Politics

Johnson urges missiles for Ukraine to hit ‘crocodile’ Putin


Britain's Prime Minister Boris Johnson
Britain’s Prime Minister Boris Johnson

Photo credit: AFP

Boris Johnson urged more military support for Ukraine as it battles Russian forces, including sending advanced weapons such as Multiple Launch Rocket Systems that can strike targets from a far longer distance.

The British prime minister aired his support for more arms for Ukraine as he pushed back against the idea that, with the war now in its fourth month, President Volodymyr Zelenskiy should focus instead on reaching a peace deal with Russia that could see Ukraine cede territory. 

“How can you deal with a crocodile when it’s in the middle of eating your left leg?” Johnson said in a Bloomberg Television interview on Friday, when asked about the prospect of negotiating with Russian President Vladimir Putin. “The guy’s completely not to be trusted.”

Ukraine has been asking nations to supply it with the MLRS as it grapples with advances by Russian troops in the eastern Donbas region. That request has been met with some caution on whether it would bring allied nations closer to direct confrontation with Russia. While the MLRS would be more effective against Russian artillery, its deployment would add to the risk that missiles land over the border in Russia, whether intentionally or by accident.

The MLRS “would enable them to defend themselves against this very brutal Russian artillery, and that’s where the world needs to go,” Johnson said. The prime minister said Putin’s forces are “continuing to chew through ground” in the Donbas region, making “slow, but I’m afraid palpable, progress.”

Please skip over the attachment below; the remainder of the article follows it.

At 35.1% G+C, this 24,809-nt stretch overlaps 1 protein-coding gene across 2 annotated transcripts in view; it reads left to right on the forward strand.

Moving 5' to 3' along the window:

Ukrainian officials have expressed concern in recent days that as the war goes on they will be pushed to negotiate a cease-fire with Russia including agreeing to cede territory in the east. Zelenskiy is among those who insist Ukraine will not give up any territory in order to stop the fighting.

‘Saving lives’

“Pressure on Russia is literally a matter of saving lives,” Zelenskiy said in an overnight address. “Every day of delay, weakness, various disputes or proposals to ‘appease’ the aggressor at the expense of the victim is new killed Ukrainians. And new threats to everyone on our continent.”

Johnson said it is “absolutely vital that we continue to support the Ukrainians militarily.” Yet he also ruled out using the British military to help clear mines from Ukrainian ports, saying only that the UK would work with international partners to help Ukraine do it.

Before Putin started his war in February, nations including in North Africa had relied on Ukraine for supplies of wheat, corn and sunflower oil. But grain is now sitting in silos, with shipping routes blocked in the Black Sea. Pressure is building on the US and other allies to take action to prevent the situation fuelling world hunger.

Putin has said he’s willing to facilitate exports, but only if sanctions on his country are lifted – a condition rejected by the US, UK and others.

Sea escorts

Nations including Estonia and Lithuania want a system where grain freighters are escorted through the Black Sea by warships from allied nations in order to get Ukrainian exports flowing again. That requires mines around the ports to be cleared first, and for Russia to agree to allow the vessels safe passage.

It would also require Turkey’s support: The 1936 Montreux agreement allows Turkey to regulate maritime traffic through the Bosporus strait to the Black Sea during peace and wartime alike, which means it can refuse to allow navy vessels to enter.

Johnson said he had a “good conversation” Turkish President Recep Tayyip Erdogan in recent days. “I won’t pretend to you that there’s an immediate solution that we can just do with a click of the fingers,” he said.

A UK official said this week there are currently no plans for British warships to be used as escorts for grain freighters.

The British prime minister has tried to put his government at the forefront of international efforts to bolster Ukraine’s ability to resist Russia’s aggression, and has built a personal rapport with Zelenskiy. 

That approach has worked for Johnson on multiple fronts, allowing him to rebuild some international relationships that were damaged by the UK’s split from the European Union and taking the sting out of moves to replace him by some members of his ruling Conservative Party. 

©2022 Bloomberg L.P.


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